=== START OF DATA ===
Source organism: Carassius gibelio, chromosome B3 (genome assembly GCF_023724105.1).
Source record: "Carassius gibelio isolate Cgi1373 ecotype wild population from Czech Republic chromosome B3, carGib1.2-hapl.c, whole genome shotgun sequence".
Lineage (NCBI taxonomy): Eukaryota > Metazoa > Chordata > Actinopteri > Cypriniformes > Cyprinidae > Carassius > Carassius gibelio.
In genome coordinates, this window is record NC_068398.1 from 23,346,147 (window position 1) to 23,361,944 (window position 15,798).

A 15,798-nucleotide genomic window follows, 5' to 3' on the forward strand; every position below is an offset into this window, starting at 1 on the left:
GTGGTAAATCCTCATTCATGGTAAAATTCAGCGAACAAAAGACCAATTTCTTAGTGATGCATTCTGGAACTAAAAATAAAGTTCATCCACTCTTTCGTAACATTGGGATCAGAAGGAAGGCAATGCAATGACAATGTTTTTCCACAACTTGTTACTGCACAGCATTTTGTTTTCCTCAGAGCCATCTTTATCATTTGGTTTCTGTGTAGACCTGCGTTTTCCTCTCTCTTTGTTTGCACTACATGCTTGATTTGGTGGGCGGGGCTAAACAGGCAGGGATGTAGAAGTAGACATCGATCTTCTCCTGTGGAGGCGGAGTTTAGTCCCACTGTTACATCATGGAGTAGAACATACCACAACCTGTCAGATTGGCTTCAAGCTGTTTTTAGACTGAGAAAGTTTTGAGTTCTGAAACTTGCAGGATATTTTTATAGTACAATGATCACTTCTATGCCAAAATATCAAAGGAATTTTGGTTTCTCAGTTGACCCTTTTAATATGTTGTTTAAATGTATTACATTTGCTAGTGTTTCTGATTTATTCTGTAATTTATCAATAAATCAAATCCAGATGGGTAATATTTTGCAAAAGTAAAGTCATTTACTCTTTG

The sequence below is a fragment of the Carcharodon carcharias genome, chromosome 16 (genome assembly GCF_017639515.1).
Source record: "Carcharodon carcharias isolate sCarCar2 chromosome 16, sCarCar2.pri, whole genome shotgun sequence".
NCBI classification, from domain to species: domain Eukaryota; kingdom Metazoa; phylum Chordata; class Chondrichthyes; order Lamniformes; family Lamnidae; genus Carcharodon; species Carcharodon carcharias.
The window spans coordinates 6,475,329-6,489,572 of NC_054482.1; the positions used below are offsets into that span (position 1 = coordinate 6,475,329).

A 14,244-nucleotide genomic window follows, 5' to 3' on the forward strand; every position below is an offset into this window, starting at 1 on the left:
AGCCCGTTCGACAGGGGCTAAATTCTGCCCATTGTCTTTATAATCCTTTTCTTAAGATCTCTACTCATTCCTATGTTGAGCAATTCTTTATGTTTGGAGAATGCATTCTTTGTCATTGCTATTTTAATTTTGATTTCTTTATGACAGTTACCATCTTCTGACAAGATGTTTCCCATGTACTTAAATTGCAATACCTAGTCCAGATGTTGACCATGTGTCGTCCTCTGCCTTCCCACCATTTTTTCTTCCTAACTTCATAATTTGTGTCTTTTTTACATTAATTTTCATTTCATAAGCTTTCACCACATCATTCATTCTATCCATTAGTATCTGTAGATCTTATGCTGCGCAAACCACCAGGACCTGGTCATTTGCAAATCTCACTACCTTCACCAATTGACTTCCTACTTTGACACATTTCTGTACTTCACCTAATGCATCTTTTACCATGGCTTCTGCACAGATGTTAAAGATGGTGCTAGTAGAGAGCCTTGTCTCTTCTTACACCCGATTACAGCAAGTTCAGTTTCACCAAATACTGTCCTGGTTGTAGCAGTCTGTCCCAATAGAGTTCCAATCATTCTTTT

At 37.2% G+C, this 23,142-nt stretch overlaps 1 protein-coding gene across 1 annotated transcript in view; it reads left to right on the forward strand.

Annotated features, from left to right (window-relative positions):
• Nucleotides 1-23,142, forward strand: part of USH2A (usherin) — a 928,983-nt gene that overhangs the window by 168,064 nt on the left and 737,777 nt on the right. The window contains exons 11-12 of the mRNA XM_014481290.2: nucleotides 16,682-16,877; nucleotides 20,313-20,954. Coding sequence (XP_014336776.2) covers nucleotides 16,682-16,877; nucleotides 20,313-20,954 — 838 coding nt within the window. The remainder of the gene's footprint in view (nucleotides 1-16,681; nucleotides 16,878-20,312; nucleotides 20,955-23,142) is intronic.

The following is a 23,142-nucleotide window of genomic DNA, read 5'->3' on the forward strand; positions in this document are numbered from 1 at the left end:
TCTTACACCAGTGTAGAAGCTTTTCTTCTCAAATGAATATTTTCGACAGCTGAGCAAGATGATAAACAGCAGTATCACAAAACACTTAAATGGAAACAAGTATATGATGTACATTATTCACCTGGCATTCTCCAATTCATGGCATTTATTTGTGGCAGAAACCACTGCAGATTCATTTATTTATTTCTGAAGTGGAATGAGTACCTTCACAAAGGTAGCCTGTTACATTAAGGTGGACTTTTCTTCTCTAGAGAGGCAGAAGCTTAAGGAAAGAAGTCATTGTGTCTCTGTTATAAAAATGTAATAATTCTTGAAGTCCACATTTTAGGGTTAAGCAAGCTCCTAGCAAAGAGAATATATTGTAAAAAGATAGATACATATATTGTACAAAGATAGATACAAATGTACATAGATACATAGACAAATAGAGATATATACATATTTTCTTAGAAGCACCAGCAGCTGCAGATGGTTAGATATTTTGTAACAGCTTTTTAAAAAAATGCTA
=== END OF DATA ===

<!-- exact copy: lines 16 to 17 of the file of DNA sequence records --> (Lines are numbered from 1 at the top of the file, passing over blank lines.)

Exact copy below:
The following is a 23,142-nucleotide window of genomic DNA, read 5'->3' on the forward strand; positions in this document are numbered from 1 at the left end:
TCTTACACCAGTGTAGAAGCTTTTCTTCTCAAATGAATATTTTCGACAGCTGAGCAAGATGATAAACAGCAGTATCACAAAACACTTAAATGGAAACAAGTATATGATGTACATTATTCACCTGGCATTCTCCAATTCATGGCATTTATTTGTGGCAGAAACCACTGCAGATTCATTTATTTATTTCTGAAGTGGAATGAGTACCTTCACAAAGGTAGCCTGTTACATTAAGGTGGACTTTTCTTCTCTAGAGAGGCAGAAGCTTAAGGAAAGAAGTCATTGTGTCTCTGTTATAAAAATGTAATAATTCTTGAAGTCCACATTTTAGGGTTAAGCAAGCTCCTAGCAAAGAGAATATATTGTAAAAAGATAGATACATATATTGTACAAAGATAGATACAAATGTACATAGATACATAGACAAATAGAGATATATACATATTTTCTTAGAAGCACCAGCAGCTGCAGATGGTTAGATATTTTGTAACAGCTTTTTAAAAAAATGCTA